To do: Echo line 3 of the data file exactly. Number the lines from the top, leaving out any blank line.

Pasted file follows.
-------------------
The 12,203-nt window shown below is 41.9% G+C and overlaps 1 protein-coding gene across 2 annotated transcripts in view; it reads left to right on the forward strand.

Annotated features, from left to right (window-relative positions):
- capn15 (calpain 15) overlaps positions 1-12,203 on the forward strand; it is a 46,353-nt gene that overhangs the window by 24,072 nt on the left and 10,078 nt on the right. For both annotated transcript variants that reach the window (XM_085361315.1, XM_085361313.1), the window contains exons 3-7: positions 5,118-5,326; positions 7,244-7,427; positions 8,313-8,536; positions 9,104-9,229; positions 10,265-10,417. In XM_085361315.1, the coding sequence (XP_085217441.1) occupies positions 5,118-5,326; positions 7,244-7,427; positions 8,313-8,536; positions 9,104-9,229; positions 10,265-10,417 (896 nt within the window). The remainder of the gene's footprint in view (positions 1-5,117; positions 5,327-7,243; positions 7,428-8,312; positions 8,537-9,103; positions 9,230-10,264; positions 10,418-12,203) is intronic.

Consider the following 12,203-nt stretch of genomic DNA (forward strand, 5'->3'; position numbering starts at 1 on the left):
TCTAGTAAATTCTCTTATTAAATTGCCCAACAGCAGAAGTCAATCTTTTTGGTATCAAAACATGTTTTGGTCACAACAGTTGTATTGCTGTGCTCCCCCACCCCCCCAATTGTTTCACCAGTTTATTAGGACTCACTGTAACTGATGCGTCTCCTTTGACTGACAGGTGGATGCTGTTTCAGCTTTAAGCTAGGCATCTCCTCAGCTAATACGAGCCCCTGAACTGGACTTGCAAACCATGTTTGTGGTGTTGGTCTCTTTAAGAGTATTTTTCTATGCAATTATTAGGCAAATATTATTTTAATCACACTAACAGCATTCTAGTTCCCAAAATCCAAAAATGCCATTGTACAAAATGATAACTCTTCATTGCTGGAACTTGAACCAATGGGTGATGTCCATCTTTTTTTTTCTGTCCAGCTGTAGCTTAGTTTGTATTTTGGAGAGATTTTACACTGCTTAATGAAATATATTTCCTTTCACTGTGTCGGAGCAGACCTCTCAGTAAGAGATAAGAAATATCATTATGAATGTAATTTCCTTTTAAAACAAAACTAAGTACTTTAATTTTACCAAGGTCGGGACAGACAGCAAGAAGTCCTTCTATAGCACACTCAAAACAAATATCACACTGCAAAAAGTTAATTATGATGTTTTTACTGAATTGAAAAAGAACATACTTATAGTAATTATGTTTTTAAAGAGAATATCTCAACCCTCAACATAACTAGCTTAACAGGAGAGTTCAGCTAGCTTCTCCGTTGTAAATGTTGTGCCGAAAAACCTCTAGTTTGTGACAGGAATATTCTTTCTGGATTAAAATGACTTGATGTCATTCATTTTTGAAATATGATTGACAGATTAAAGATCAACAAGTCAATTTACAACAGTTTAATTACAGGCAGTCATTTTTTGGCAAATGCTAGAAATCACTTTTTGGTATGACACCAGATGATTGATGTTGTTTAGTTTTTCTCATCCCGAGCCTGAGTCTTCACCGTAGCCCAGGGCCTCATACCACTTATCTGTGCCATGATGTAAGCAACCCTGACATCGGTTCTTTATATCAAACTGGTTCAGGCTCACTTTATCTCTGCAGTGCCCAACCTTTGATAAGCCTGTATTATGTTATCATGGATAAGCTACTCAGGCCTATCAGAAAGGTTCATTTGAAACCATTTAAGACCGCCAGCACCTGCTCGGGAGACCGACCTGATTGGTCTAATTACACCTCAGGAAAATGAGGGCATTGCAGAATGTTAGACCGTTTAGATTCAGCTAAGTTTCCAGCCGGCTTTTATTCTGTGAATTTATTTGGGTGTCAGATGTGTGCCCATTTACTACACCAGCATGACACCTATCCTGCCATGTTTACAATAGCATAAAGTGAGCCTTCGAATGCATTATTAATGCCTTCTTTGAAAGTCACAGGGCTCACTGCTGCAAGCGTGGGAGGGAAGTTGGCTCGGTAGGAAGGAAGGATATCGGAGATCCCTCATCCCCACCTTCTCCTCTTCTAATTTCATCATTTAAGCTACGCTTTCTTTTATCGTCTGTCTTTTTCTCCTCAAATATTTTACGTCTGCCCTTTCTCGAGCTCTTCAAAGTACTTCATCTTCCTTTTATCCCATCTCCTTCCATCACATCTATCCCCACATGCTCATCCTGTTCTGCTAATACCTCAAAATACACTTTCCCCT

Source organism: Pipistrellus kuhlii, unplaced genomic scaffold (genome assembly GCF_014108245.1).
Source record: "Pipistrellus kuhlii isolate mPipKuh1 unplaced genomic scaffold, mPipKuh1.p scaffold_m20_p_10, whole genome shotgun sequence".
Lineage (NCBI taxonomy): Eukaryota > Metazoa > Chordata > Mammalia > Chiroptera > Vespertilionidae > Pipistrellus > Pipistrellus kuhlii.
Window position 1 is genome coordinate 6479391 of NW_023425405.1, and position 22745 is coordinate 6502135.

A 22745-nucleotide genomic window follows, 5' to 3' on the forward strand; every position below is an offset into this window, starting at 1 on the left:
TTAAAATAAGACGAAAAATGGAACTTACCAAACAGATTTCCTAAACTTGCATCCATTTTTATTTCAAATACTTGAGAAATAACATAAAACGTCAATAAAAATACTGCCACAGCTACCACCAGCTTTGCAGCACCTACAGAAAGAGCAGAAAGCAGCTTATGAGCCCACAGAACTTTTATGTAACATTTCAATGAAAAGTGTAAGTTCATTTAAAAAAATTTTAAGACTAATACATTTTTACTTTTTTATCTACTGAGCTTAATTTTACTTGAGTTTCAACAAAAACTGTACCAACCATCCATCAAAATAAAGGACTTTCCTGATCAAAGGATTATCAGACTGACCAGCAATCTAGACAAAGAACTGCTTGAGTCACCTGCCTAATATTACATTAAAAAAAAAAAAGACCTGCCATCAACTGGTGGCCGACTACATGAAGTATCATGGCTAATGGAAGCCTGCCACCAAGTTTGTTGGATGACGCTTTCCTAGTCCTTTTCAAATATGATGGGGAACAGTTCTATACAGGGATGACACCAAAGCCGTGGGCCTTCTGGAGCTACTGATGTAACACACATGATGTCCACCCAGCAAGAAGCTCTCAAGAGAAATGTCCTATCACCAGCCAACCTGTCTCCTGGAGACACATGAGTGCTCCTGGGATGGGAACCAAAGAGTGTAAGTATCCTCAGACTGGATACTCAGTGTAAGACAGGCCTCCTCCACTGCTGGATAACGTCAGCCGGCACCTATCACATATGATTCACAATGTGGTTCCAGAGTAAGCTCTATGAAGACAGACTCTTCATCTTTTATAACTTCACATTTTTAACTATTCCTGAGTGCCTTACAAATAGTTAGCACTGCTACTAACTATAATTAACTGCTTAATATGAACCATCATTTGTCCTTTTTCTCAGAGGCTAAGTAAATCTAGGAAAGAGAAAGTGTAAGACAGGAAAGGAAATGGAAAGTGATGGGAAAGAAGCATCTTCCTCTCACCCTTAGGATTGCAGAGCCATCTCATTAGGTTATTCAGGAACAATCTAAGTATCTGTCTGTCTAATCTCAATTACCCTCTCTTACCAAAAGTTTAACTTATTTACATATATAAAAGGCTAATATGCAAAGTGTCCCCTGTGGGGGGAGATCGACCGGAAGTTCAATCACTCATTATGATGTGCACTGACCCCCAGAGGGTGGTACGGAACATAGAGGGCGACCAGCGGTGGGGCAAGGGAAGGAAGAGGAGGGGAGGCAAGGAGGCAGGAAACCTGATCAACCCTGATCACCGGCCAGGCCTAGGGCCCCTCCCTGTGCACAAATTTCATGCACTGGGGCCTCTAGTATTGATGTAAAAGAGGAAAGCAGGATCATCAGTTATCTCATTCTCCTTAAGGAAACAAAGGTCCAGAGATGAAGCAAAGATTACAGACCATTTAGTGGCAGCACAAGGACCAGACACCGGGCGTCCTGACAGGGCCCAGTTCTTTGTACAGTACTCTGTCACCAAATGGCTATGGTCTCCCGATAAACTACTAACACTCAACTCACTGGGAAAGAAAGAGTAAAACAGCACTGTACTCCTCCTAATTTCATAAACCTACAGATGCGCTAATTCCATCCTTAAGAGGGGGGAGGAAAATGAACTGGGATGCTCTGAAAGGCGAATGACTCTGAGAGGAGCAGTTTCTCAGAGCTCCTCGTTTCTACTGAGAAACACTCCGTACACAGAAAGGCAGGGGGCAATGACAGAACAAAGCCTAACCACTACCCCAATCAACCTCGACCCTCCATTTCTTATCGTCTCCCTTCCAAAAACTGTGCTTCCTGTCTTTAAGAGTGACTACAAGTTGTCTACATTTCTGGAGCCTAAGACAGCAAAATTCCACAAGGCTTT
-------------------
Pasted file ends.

- capn15 (calpain 15) overlaps positions 1-12,203 on the forward strand; it is a 46,353-nt gene that overhangs the window by 24,072 nt on the left and 10,078 nt on the right. For both annotated transcript variants that reach the window (XM_085361315.1, XM_085361313.1), the window contains exons 3-7: positions 5,118-5,326; positions 7,244-7,427; positions 8,313-8,536; positions 9,104-9,229; positions 10,265-10,417. In XM_085361315.1, the coding sequence (XP_085217441.1) occupies positions 5,118-5,326; positions 7,244-7,427; positions 8,313-8,536; positions 9,104-9,229; positions 10,265-10,417 (896 nt within the window). The remainder of the gene's footprint in view (positions 1-5,117; positions 5,327-7,243; positions 7,428-8,312; positions 8,537-9,103; positions 9,230-10,264; positions 10,418-12,203) is intronic.